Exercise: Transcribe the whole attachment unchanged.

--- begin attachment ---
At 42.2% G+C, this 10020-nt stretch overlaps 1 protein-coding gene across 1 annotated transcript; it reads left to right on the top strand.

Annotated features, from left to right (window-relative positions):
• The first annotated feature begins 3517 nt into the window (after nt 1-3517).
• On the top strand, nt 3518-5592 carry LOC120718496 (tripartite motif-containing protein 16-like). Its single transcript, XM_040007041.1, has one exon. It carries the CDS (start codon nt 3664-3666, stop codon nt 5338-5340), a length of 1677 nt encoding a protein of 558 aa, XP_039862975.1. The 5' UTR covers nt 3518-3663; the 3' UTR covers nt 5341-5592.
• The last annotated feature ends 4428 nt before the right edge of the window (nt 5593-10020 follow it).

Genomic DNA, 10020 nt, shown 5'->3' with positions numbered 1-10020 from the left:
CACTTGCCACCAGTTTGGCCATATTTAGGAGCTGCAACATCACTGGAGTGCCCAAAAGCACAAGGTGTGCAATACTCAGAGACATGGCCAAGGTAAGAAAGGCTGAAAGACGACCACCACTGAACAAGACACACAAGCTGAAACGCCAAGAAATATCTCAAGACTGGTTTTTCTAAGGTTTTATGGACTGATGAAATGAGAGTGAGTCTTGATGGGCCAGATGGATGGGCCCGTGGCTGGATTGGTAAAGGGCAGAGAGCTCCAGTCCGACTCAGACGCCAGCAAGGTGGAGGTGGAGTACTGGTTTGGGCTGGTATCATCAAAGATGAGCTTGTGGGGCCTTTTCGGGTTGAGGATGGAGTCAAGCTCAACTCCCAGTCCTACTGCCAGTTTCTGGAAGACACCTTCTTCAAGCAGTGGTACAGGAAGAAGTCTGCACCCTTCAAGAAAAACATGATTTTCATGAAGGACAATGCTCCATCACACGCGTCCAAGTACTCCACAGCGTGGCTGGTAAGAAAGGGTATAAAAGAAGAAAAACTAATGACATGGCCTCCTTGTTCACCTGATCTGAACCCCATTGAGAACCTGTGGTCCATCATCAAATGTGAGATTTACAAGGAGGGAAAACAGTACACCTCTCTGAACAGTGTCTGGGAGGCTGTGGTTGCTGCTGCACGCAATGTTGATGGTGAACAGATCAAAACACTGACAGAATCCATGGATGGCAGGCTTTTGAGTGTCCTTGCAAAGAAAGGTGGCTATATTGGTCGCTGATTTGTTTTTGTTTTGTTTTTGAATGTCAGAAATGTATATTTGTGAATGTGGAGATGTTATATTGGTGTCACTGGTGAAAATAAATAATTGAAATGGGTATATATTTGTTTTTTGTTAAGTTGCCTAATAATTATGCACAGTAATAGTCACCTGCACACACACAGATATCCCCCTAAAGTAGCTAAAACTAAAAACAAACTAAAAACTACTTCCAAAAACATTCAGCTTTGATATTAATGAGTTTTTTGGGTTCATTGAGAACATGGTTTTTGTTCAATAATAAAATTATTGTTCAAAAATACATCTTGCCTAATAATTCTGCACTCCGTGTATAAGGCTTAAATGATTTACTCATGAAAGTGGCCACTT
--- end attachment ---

At 42.2% G+C, this 10020-nt stretch overlaps 1 protein-coding gene across 1 annotated transcript; it reads left to right on the top strand.

Annotated features, from left to right (window-relative positions):
• The first annotated feature begins 3517 nt into the window (after nt 1-3517).
• On the top strand, nt 3518-5592 carry LOC120718496 (tripartite motif-containing protein 16-like). Its single transcript, XM_040007041.1, has one exon. It carries the CDS (start codon nt 3664-3666, stop codon nt 5338-5340), a length of 1677 nt encoding a protein of 558 aa, XP_039862975.1. The 5' UTR covers nt 3518-3663; the 3' UTR covers nt 5341-5592.
• The last annotated feature ends 4428 nt before the right edge of the window (nt 5593-10020 follow it).

Genomic DNA, 10020 nt, shown 5'->3' with positions numbered 1-10020 from the left:
CACTTGCCACCAGTTTGGCCATATTTAGGAGCTGCAACATCACTGGAGTGCCCAAAAGCACAAGGTGTGCAATACTCAGAGACATGGCCAAGGTAAGAAAGGCTGAAAGACGACCACCACTGAACAAGACACACAAGCTGAAACGCCAAGAAATATCTCAAGACTGGTTTTTCTAAGGTTTTATGGACTGATGAAATGAGAGTGAGTCTTGATGGGCCAGATGGATGGGCCCGTGGCTGGATTGGTAAAGGGCAGAGAGCTCCAGTCCGACTCAGACGCCAGCAAGGTGGAGGTGGAGTACTGGTTTGGGCTGGTATCATCAAAGATGAGCTTGTGGGGCCTTTTCGGGTTGAGGATGGAGTCAAGCTCAACTCCCAGTCCTACTGCCAGTTTCTGGAAGACACCTTCTTCAAGCAGTGGTACAGGAAGAAGTCTGCACCCTTCAAGAAAAACATGATTTTCATGAAGGACAATGCTCCATCACACGCGTCCAAGTACTCCACAGCGTGGCTGGTAAGAAAGGGTATAAAAGAAGAAAAACTAATGACATGGCCTCCTTGTTCACCTGATCTGAACCCCATTGAGAACCTGTGGTCCATCATCAAATGTGAGATTTACAAGGAGGGAAAACAGTACACCTCTCTGAACAGTGTCTGGGAGGCTGTGGTTGCTGCTGCACGCAATGTTGATGGTGAACAGATCAAAACACTGACAGAATCCATGGATGGCAGGCTTTTGAGTGTCCTTGCAAAGAAAGGTGGCTATATTGGTCGCTGATTTGTTTTTGTTTTGTTTTTGAATGTCAGAAATGTATATTTGTGAATGTGGAGATGTTATATTGGTGTCACTGGTGAAAATAAATAATTGAAATGGGTATATATTTGTTTTTTGTTAAGTTGCCTAATAATTATGCACAGTAATAGTCACCTGCACACACACAGATATCCCCCTAAAGTAGCTAAAACTAAAAACAAACTAAAAACTACTTCCAAAAACATTCAGCTTTGATATTAATGAGTTTTTTGGGTTCATTGAGAACATGGTTTTTGTTCAATAATAAAATTATTGTTCAAAAATACATCTTGCCTAATAATTCTGCACTCCGTGTATAAGGCTTAAATGATTTACTCATGAAAGTGGCCACTT